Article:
How To Write A Postpartum Plan

You may have written a birth plan to indicate your preferences for the big day, but what happens when you take your baby home? We help you prepare for the first day of the rest of your life.


Just as we spend months preparing for our wedding day but often neglect to formulate a plan for marriage, we put a lot of time and effort into getting ready to give birth and forget about the postpartum period.

While bringing home a new bundle is one of the most beautiful and emotional experiences in the world, it’s also a period that can be nerve-wracking and destabilizing. But with a little planning and preparation, you can take a lot of the guesswork and apprehension out of the first few months that follow the birth of your baby.


Writing a postpartum plan

A growing number of mamas-to-be are choosing to write a postpartum plan to indicate their strategies and preferences for everything from receiving visitors to preparing meals.

You can either write a postpartum plan on your own (it’s a good idea to include your partner!) or you can get a postpartum doula to help you with it. The plan can be a reference that’s only intended for your immediate family’s eyes, so you can glance at it when needed and let your family and friends know verbally what your preferences are. For example, “We read that it’s a good idea to keep visits under 30 minutes in the first two weeks, so you’re welcome to come by between 2:30 and 3:00 p.m.”

Another option is to address your family, friends and carers directly in your plan and have them read it. This type of plan might include an introduction that says, “We have taken a lot of time to think about our family’s needs in the postpartum period and we’re so grateful for your support during this time. If you have any questions regarding our plan, please feel free to ask.” All the points would then be written using considerate wording to avoid ruffling your loved ones’ feathers.

There are numerous printable postpartum plans online, so have a look around until you find one that feels right.


Topics to cover in your postpartum plan

Here are some examples of sections to include in your plan, but feel free to add or remove sections depending on your family’s needs.


Baby care in hospital

  • Do we want to follow the standard protocol for vaccinations?
  • Will our baby be breastfed or formula fed?
  • Will we feed on demand or on schedule?
  • Will we use pacifiers?
  • Do we want frequent skin-to-skin contact?
  • Do we want to receive instructions on breastfeeding, diapering, bathing and swaddling?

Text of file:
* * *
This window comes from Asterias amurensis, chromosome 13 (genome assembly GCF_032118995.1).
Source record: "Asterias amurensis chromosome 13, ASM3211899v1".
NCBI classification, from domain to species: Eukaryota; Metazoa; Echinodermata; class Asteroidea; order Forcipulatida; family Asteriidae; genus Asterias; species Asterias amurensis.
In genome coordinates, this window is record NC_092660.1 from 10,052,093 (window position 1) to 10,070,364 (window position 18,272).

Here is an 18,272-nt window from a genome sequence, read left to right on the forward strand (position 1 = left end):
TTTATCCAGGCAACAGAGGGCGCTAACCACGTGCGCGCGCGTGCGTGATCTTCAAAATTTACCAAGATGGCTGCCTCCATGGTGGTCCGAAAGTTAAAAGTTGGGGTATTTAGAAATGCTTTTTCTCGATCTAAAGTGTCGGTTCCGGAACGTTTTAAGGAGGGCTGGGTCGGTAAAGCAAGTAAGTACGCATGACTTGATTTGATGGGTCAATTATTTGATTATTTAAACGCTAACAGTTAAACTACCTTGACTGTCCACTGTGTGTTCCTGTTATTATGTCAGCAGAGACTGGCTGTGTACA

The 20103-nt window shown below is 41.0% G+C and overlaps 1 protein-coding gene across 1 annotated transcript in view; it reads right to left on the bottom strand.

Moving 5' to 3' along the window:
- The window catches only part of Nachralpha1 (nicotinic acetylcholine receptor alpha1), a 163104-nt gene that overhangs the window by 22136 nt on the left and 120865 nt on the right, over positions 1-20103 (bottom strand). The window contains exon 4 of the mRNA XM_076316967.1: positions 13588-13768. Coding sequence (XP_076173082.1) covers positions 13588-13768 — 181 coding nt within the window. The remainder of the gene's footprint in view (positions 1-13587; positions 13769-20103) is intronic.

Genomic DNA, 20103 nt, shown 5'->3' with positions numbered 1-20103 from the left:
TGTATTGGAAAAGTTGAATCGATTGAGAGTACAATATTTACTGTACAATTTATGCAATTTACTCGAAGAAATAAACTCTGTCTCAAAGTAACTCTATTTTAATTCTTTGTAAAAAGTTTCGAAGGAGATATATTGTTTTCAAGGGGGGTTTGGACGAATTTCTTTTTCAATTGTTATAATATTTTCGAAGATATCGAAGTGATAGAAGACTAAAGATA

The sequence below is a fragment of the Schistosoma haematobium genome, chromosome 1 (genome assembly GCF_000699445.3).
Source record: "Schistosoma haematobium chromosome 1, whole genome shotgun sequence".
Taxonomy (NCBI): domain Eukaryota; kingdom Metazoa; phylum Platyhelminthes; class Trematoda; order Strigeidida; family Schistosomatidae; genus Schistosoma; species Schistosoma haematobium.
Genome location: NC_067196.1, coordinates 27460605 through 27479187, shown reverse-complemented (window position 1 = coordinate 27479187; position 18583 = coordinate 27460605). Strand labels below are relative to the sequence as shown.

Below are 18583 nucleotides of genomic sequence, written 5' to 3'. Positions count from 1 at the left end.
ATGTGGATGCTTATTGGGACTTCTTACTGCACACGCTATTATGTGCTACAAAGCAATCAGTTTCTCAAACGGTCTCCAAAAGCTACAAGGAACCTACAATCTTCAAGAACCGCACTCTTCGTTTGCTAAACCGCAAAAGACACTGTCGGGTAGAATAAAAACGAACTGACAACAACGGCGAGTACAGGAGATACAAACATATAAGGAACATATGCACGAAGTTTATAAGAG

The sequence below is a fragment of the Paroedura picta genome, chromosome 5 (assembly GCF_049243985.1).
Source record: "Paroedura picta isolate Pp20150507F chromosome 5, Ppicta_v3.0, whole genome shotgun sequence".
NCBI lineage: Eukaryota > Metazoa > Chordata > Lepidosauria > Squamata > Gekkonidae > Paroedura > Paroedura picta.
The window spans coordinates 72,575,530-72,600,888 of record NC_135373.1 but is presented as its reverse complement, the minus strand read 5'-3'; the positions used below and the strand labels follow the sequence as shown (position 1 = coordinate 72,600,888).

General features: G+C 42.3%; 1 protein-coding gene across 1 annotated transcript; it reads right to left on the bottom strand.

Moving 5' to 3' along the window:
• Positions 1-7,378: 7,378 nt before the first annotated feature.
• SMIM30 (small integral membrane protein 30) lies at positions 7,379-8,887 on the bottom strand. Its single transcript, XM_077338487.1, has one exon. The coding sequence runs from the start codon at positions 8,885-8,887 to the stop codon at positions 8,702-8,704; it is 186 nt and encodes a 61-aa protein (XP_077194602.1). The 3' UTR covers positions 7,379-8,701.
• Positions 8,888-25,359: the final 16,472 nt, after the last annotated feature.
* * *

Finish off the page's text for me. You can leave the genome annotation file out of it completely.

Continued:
• Do we want to save the placenta and what do we plan to do with it?



  • Are visitors allowed to come to the hospital? Everyone or just close family?
  • How many days/weeks after we take the baby home do we want to start receiving visitors?
  • What are the best times of day for them to visit and what’s the maximum amount of time they should stay?
  • What are some tasks we could ask visitors to help with and should we consider posting a list on the fridge as a reference?
  • Should we ask visitors to use hand soap or hand sanitizer when they enter the house?
  • Should we ask visitors to avoid wearing perfume?
  • Will we allow visitors to hold the baby?
  • Should we encourage visitors to ask our postpartum doula any questions they might have during their visit?


If Mom is breastfeeding

  • Should we advise visitors that Mom may need to breastfeed at any time during their visit and that she may not be covered up?
  • Should we suggest things visitors can do to help Mom while she’s breastfeeding, such as bring her a glass of water or change the baby’s diaper?


If Mom is napping

  • Should we ask visitors to help Mom get some rest by taking care of the baby if they can, but waking her if the baby needs to eat?
  • Should we ask visitors to keep the house quiet during this time?
  • Should we suggest other things visitors can do to help while Mom sleeps?



  • How many hours of sleep does each family member need to function normally and how will we go about trying to achieve that?
  • What essential supplies will Mom need in the first few weeks: maternity pads, several pairs of underwear, comfortable pajamas, water bottles around the house, healthy snacks, magazines, etc.?
  • How do we plan to keep Mom well-nourished and hydrated?
  • What types of music and TV shows will we find uplifting?
  • What other self-care practices does each family member need to follow to stay positive and happy: bath, meditation, reading, massage, walks, etc.?
  • What are each partner’s expectations of the other during this period and how do we plan to communicate our needs to each other effectively?


Meal preparation and chores

  • How do we plan to feed the family nutritiously in the first couple of months: previously prepared freezer meals, healthy meal services etc.?
  • Who will do each household chore and when? (create a detailed list)
  • Who will look after our other children’s needs: feeding, bathing, school pick-ups and drop-offs, etc.?
  • Who will keep track of our postpartum appointments and all our other engagements?
  • Who will look after our pets?
  • How will we ensure our children and pets accept the new baby?


List of important contacts

  • Who are our postpartum care providers and what’s their contact info?
  • Which family members and friends can we rely on for help and what’s their contact info?


A prepared family is a happy family. Enjoy this special time!


Continue exploring

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  • Your bundle of joy is finally here, so you can say sayonara to sleep for a while (sorry!). But before you nervously pore over 47 different baby sleep books in hopes of finding a magic formula, breathe deeply and take in these basic newborn sleep truths.